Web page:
They all knew the consequences of stepping out of line, but both parents mourned for the loss of their son.

They knew he was already gone and would not be given back as soon as they received the letter of demands.

Santino knew how the mob worked. They would not give Guiseppe back. And they wouldn’t let his death be slow.

5 /10 The (Absent) Search

Police began searching with a lax, unmotivated style in December of 1993. Their reason: it was a mafia crime. The authority of Italy, more specifically Sicily, was all but absent from the dealings of the state.

They felt they had no outstanding obligation to help a gangster’s son, even if he was a renounced one working for them,

It further cemented Santino’s knowledge that his son was gone forever when he could leave captivity, look for his son by himself, and return without being noticed. No research, no record keeping. A bare minimum effort was placed into finding the boy.

4 /10 The Little Dog

Brusca communicated his orders over Santino’s son as if he was a dog. Getting rid of the dog, feeding the dog, cleaning, and et cetera.

He referred to Guiseppe as a “puppy” when he was given away to new “handlers” who had to take care of him.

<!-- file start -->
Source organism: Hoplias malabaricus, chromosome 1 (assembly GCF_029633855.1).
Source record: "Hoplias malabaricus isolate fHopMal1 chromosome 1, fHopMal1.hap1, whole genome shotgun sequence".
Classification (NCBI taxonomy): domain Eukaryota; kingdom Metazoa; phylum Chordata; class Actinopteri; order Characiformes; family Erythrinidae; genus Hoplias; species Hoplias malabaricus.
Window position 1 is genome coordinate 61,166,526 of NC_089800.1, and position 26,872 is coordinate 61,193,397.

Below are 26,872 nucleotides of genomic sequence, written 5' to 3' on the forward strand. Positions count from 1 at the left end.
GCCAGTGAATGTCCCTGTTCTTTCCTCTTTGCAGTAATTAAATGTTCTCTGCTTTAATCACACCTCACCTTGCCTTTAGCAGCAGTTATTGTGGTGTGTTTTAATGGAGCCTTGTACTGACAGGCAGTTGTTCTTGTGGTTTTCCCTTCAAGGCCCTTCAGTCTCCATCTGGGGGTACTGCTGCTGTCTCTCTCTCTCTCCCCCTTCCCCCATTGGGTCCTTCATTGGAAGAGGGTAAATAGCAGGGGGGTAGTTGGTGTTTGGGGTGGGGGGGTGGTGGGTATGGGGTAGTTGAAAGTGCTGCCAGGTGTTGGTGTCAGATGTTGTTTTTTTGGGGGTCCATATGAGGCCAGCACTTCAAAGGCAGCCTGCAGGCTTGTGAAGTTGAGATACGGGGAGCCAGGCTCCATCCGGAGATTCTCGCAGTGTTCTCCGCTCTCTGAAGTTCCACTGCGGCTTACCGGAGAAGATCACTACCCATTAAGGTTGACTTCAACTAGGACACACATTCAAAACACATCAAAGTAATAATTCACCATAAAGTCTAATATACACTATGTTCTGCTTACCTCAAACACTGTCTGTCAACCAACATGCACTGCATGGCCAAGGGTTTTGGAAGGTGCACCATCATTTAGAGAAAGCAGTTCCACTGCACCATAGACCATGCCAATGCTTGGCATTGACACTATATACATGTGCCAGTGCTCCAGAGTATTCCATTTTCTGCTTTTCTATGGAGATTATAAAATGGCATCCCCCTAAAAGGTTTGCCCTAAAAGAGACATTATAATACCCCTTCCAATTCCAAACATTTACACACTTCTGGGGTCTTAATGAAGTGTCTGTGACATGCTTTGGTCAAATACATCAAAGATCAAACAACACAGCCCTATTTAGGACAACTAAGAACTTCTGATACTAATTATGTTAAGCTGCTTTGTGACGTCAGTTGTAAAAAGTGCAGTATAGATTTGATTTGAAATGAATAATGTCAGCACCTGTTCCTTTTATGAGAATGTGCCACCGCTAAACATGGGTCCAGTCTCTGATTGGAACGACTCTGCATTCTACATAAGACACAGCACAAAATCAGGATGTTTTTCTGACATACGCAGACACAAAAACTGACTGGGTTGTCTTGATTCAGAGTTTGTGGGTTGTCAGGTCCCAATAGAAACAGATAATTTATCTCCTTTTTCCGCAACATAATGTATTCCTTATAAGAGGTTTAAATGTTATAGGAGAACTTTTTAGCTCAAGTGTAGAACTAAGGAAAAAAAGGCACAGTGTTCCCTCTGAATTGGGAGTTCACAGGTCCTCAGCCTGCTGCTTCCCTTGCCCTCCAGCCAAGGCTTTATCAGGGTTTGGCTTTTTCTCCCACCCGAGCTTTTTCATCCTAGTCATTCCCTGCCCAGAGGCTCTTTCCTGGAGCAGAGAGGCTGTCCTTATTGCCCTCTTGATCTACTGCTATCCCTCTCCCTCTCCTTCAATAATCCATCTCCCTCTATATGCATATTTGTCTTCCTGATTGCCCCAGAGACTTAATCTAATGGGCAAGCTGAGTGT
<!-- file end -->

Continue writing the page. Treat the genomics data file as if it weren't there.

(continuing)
He went through horrible torture, was underfed, and never washed. He spent his last month in a single cellar room, alone, and grew sicker by the day.

The order was finally given to “put down the puppy,” which ended Guiseppe’s torture after 779 days.

3 /10 Lupara Bianca

After 779 days in captivity, Guiseppe disappeared without a trace. After being strangled to death, his body was immersed in acid until it liquified, then dumped out in some abandoned place as sludge and runoff. The method of acid is not exclusive to the practice of getting rid of bodies.

There are some mafia murder cases done decades ago that still have nobody because they were disposed of so covertly that they could never be found without the killers’ direct confession.

Wikimedia Commons

2 /10 No Honor Among Thieves

Giovanni Brusca, the man behind the murder, confessed to it and provided details of their activities that had gone unseen and unheard of for so long. He became the very thing Guiseppe died over: an informant.

Without missing a hint of irony, Brusca saved his skin by letting the police hear everything they wanted about how he got away with it for so long, many years after it happened.


1 /10 A Father Scorned

Santino was arrested again in 1997, just after the trial, where he met Brusca face to face for the last time.

Before the Judge and security, he swore in court that he would kill Brusca if he had the chance. He was a father who lost his son, a son who was tortured relentlessly for his father’s crimes.

He was arrested for commencing criminal activities to avenge his dead son against the remaining free men he knew were responsible.

Many of them were arrested in the following years and provided their testimony to shed light on the hideous true nature of the Mafia. The movies don’t do them proper justice.